‘The Hitman’ shines

The newly-crowned champion, who also holds the Pan African Lightweight title, informed his trainer after the bout that he is no longer interested in fighting African boxers, but now wants to go after the “big game” in the boxing world.

According to Nestor Tobias, the Hitman’s trainer and promoter, the champion will now fight European boxers, before challenging for the world title.

“African fighters no longer give us sufficient opposition; we have fought Africa’s greatest and come out on top.

The Hitman is in charge. He will only fight African boxers to maintain his pace and stamina, but competitively we would prefer overseas fighters who are subject to intense training and have good facilities,” Tobias said.

Moses won the 12-round bout by a unanimous decision, scoring 115 against 112, 118-112 and 117-112.

He is now scheduled to engage another European at the end of October, in defense of his latest title. “We planned to be African champions in 2002, when the Hitman turned professional; we even had the Intercontinental belt in mind then and I will not rush to give my fighter a go for the world title. He needs three to four more fights, because when we challenge for a title, we don’t do it just to take part, we do it to win!”

The energy-sapping lightweight encounter against Mutu was the second time in 16 fights that the Hitman has been stretched to the last round. He has defeated most of his African opponents by the 6th round.

Only Zimbabwean Misheck Kondwane managed to hold on until the last round, when the two met for the Pan African title two months ago.

“I saw the Hitman’s weakness and this will give me a starting point when we get back to the gym. He has to improve on his stamina,” observed the trainer. Tobias accepted that Mutu was no walk-over.

The Romanian had looked threatening with a solid straight left-right combination in the opening two rounds, unsettling the Namibian for a moment or two.

Tobias says he is still studying the way Europeans fight and observed that the Romanian’s defense was a bit difficult to penetrate.

However, fatigue set in and the marks of Moses’ powerful punches started to show on Mutu in the fifth round, when Moses started mounting the pressure.

By the end of the sixth round, it was clear that both fighters were wrong in their respective pre-match plans, with Moses having promised a sixth-round knock out and with Mutu saying the fight would be a ‘walk-over’.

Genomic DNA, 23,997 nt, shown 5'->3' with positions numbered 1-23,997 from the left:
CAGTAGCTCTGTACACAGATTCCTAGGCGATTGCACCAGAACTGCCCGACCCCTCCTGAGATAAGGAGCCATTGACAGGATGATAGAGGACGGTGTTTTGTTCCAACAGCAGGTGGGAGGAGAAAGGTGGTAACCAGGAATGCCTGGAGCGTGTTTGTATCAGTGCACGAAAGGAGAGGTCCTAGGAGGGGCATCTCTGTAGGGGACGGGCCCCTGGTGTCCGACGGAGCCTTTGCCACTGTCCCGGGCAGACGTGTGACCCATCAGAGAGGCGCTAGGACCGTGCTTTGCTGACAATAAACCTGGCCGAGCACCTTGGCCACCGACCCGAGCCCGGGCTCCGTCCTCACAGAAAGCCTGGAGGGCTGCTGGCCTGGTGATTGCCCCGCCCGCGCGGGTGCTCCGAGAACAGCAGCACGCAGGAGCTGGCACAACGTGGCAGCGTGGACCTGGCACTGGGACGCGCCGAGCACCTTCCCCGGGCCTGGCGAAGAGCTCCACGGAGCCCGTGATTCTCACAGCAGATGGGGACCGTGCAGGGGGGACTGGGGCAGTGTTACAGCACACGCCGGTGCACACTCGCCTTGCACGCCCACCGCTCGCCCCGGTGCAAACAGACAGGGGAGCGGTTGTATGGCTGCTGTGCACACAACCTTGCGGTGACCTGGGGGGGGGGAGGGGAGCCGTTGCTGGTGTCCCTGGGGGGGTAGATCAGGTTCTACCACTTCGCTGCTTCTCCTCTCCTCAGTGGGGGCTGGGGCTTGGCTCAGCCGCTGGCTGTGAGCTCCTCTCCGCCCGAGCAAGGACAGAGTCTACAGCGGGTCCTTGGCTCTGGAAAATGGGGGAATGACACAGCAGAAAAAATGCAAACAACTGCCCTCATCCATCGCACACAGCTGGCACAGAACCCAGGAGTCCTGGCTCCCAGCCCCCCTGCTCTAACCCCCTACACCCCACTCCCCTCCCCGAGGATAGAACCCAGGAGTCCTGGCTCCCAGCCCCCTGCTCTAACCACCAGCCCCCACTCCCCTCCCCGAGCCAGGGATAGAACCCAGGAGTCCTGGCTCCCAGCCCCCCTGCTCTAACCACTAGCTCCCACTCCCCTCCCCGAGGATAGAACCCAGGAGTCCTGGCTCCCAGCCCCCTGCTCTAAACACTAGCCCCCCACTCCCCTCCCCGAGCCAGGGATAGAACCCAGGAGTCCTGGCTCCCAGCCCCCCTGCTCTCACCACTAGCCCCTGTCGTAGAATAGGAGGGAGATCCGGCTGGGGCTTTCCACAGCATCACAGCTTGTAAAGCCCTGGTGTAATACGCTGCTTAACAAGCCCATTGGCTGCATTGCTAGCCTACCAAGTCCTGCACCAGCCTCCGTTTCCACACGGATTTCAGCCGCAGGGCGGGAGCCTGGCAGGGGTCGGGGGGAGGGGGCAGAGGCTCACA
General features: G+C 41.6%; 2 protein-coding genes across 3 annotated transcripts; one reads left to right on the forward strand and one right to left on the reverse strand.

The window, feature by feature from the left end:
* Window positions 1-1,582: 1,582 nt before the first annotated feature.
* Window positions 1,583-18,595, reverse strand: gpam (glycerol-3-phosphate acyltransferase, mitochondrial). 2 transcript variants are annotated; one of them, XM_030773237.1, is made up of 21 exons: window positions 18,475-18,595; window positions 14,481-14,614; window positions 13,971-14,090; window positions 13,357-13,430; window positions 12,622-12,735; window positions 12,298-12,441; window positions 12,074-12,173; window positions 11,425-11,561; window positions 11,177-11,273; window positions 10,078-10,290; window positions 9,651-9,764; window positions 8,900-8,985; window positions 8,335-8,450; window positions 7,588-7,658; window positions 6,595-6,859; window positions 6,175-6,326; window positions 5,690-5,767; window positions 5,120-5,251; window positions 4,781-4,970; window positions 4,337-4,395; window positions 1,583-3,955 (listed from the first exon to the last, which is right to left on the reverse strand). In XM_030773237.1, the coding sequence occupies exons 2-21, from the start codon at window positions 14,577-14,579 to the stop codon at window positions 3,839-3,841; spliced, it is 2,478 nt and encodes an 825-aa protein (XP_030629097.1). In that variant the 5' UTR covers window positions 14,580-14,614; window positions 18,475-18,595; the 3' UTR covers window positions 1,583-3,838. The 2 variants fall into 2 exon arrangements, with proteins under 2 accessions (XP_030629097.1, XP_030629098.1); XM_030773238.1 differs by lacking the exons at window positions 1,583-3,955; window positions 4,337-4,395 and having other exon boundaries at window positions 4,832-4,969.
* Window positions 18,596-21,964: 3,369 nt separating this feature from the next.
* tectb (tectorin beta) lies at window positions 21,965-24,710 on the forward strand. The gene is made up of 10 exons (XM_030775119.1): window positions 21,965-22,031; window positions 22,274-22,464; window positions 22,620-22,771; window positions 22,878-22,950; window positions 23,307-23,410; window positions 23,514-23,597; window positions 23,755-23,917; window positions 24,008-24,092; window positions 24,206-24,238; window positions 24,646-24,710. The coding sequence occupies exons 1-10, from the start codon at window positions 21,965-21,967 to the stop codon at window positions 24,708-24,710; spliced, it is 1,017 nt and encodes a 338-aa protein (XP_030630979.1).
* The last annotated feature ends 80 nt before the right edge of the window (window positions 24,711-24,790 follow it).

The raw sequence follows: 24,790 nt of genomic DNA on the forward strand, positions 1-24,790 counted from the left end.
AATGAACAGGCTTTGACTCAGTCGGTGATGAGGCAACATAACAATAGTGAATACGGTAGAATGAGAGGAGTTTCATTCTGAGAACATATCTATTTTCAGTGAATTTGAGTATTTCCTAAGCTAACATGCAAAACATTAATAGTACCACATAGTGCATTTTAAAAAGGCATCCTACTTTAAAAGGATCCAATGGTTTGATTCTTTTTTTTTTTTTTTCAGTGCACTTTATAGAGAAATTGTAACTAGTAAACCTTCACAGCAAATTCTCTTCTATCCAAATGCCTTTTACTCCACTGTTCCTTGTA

Even so, Moses continued his onslaught but a knock out seemed impossible as Mutu stood his ground firmly.

Already clearly ahead on points by the seventh round, Moses’ jabs continued to find Mutu, whose only defense was to hold onto Moses more often.

Mutu struck it lucky in the ninth round when Moses walked into one of Mutu’s left jabs as he (Moses) was going towards Mutu, punching.

Weighing 61, 23 Kg, Moses, who is a police officer by profession, got the upper hand in the 11th and 12th rounds as his determination for a knock-out intensified.

With about a minute to go, the Namibian landed a hard straight right, followed it with a looping right hook and then a crunching right straight through Mutu’s guard, sending the visitor to stumble into the referee. This arguably saved him from the canvass.

However, it was too late as the bell rang.

Moses has now added the new title to his WBA Pan African Lightweight title, which he successfully defended twice already. The Hitman will now wait on the WBA to give him his real position in the Top 15, at a Convention in September from where the type of opponents will be decided.

Said Tobias, “If we are outside the top 10, we get more fights because other boxers will still be eager to test our real strength and if we are in the top 10, some boxers might still shun us, but we will hunt them all, until they are silenced.”

The victory also earned Moses a place in the WBA Top 15 world-wide in his division and a record of 17 fights without a loss.

August 2006
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